Category Archives: Fontan
So this was new territory for us…the Rehab unit. While Nolan’s weakness was unexpected for us, we are always willing to do whatever it took to make him better. So to the 4th floor we went. We met with Dr. Tsai, who was over that unit and he was a very kind, compassionate guy…we really liked him. For some weird reason we technically had to be discharged from the hospital and re-admitted to the Rehab floor, even though we never once left the hospital. But oh well.
One thing became clear right away: we were outside the friendly confines of our usual CVICU and Progressive Care units, where caring for kids with CHDs is right in their wheelhouse. Here? Not so much, but that’s not a bad thing. We just had to do a lot of explaining and re-explaining, and – of course – resetting the blasted pulse ox machine so it wasn’t beeping every 45 seconds. A slew of therapists came through to do initial evals on Nolan and we learned that everyday except Sunday he would have up to 3 hours of therapy a day and they would come in every afternoon to post the next day’s schedule on a calendar in our room, which was pretty cool. It would have the therapy, the therapist’s name, their picture, and length of time. They even scheduled nap/rest times. I actually liked knowing who was coming and when, as opposed to other floors when people just show up (you know how that is…come on, people). Otherwise the staff worked pretty well with us as they got used to Nolan and let us kinda control how often they’d come in and bug him and even let us give most of the meds if we were able. That really ensured a more restful night…for him, not for us: we slept on an awful, skin-eating vinyl couch, but whatever.
On Nolan’s second day they jumped right into things like helping him stand and use his arms for play:
It was a rough go at first: he was still very weak and still on oxygen so things were slow-moving and he got tired easily. But this is Nolan we’re talking about, so he’s a trooper! We enjoyed walks around the hospital in his wagon and even fun time in his room…one of his favorites was playing Bingo:
The combo of letters and numbers was right up his alley. We’d use the TV in the room to tune into the radio station in the lobby and he would call and say “BINGO!” whenever he’d make a line. Then two of the interns would come up dressed like Disney characters and bring him a prize. He LOVED it.
So on and on it went: Nolan continued to work really hard and began making some good progress. He even got some visits from the therapy dogs:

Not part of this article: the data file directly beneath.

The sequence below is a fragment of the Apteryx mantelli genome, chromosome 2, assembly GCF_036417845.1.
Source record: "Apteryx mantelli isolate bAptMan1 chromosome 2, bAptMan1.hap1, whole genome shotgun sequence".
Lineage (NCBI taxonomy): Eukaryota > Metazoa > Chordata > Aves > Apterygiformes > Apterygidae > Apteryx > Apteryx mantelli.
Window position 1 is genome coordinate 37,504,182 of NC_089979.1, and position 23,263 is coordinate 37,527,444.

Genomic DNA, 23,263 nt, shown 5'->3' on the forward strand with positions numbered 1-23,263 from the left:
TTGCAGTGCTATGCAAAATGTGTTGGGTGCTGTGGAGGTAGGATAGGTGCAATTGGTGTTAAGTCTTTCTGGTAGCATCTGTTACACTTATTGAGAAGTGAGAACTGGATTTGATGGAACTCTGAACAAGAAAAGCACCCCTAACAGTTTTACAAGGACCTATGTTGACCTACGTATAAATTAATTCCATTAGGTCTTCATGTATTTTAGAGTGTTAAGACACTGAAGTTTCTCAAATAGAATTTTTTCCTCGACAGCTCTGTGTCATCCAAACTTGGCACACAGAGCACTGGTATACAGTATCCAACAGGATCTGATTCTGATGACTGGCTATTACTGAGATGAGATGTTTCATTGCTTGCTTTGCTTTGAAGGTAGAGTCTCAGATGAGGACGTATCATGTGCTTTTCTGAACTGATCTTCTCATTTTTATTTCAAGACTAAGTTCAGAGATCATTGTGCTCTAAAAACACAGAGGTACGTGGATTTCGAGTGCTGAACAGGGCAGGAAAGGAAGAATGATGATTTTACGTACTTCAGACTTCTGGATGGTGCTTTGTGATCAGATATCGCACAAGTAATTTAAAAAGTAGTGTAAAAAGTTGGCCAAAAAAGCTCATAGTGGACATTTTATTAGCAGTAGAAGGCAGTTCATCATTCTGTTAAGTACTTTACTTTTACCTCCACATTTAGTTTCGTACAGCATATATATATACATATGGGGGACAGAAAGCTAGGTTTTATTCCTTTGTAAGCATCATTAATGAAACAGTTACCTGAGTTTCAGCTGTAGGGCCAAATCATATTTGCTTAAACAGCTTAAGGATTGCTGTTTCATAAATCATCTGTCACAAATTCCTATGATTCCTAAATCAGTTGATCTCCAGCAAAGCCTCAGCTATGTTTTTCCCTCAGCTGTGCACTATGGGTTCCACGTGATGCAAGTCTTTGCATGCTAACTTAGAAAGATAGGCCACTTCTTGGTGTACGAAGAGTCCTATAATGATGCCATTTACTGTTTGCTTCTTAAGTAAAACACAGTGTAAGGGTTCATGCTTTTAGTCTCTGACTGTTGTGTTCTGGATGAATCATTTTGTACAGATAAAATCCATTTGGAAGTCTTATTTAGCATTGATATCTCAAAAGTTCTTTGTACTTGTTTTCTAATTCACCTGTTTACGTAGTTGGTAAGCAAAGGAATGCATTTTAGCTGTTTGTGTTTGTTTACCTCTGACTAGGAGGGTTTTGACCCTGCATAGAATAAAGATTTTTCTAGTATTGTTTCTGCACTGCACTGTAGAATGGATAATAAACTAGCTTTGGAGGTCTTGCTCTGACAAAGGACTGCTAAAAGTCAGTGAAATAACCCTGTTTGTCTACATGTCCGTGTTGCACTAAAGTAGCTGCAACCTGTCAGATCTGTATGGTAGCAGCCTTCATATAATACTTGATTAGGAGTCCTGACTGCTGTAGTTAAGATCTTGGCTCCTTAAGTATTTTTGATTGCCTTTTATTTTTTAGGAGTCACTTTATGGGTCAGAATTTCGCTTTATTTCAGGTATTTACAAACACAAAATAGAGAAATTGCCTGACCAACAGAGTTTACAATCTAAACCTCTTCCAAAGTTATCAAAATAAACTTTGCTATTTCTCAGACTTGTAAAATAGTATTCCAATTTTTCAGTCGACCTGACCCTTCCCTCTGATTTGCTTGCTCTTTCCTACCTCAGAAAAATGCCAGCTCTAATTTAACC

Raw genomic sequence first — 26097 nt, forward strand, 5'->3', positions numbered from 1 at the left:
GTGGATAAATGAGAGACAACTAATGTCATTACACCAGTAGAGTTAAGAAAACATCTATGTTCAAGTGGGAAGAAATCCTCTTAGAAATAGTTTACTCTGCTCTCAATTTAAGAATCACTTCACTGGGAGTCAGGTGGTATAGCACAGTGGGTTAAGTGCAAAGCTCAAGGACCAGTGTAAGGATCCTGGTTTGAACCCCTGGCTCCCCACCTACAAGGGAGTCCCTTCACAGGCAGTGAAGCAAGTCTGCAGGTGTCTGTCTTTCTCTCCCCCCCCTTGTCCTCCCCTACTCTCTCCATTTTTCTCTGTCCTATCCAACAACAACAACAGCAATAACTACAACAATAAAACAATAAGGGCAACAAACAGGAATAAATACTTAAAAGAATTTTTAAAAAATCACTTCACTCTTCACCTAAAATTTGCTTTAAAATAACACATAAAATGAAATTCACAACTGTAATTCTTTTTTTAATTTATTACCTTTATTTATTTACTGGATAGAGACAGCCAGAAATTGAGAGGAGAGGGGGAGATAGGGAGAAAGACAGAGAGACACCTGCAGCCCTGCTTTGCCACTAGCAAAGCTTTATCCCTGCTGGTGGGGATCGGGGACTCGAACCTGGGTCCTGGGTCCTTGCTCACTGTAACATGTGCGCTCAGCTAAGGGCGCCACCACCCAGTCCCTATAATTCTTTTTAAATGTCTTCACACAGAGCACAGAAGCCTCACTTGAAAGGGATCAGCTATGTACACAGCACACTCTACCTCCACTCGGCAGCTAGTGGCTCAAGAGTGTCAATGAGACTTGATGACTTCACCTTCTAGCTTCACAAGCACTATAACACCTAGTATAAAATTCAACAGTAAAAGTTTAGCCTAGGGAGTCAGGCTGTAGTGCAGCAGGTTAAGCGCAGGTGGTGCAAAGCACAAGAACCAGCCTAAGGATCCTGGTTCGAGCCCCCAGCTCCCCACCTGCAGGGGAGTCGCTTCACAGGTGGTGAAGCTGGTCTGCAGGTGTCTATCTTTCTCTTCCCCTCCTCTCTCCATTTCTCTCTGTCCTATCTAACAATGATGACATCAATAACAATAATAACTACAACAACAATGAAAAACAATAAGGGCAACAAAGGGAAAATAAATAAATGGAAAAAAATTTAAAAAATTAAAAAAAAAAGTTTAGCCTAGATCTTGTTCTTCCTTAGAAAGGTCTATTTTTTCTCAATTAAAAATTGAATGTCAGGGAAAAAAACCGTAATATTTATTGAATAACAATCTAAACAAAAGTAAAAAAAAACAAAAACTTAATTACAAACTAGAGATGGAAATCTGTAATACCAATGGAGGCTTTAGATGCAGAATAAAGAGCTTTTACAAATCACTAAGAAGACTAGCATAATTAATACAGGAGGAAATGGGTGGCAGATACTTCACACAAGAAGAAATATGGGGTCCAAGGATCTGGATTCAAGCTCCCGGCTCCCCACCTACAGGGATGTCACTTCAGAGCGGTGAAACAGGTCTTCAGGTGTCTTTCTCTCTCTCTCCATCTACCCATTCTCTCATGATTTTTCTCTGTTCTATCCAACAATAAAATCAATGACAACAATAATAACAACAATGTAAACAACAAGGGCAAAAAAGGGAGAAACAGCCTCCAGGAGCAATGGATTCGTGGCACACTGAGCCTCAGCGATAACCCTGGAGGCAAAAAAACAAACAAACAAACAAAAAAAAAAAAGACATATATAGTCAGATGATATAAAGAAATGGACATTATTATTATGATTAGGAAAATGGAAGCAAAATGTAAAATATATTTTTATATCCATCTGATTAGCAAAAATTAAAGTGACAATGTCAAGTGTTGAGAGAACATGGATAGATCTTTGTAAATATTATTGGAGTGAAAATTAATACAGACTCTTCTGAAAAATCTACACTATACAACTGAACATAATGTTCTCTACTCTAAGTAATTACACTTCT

We got to meet some families there in that unit who had been there for some time and would be there for some time. Their kids were going through some real difficulties and my heart went out to them. We knew Nolan would regain his strength and for that I’m thankful. Nolan started getting more energy (and got pushier and bossier, as is his custom) and eventually we got to this point:
That is a post-Fontan, little beast, completely walking on his own with NO oxygen! YEAAAAAAAAAH BOY!
So the next step, then, was to get the heck outta this place and get back home! WOOHOO! And then finally…33 days after we went in for the Fontan…Super Nolan walked back through those hospital doors and we made our way back home, where we can focus on an amazing future for this little nugget:
After a long, exhausting day of waiting for Nolan’s surgery to be done, we were ready to begin to road to recovery. As I’m sure you know, all heart kids are different, so recovery times can vary…but we were hoping for something like 2 weeks, 3 tops. They managed to extubate Nolan late that same night and then they continued to work on stabilizing his blood pressure and managing his pain. You could tell he was in some discomfort because his brow would furrow from time to time.
Eventually he settled down a little and even asked for some water and agreed to watch an ABC video (he is obsessed with he alphabet). It seemed like he was showing some definite signs of himself.
Still, he did just go through a major surgery, so he was pretty agitated and restless. He would try to toss and turn, I’m sure it was an effort to be more comfortable since he likes to sleep on his side. He even almost rolled completely over at one point, it was like trying to hold down an angry eel. But we settled him down. His belly was distended so we held off on feeds for the time being and we just let his awesome medical team work their magic. According to the physicians over the next several days, the Fontan looked like it was working properly and the fenestration was doing what it should. If anything they wanted to keep an eye on some narrowing in his pulmonary artery, which they already ballooned once during his cath earlier this year.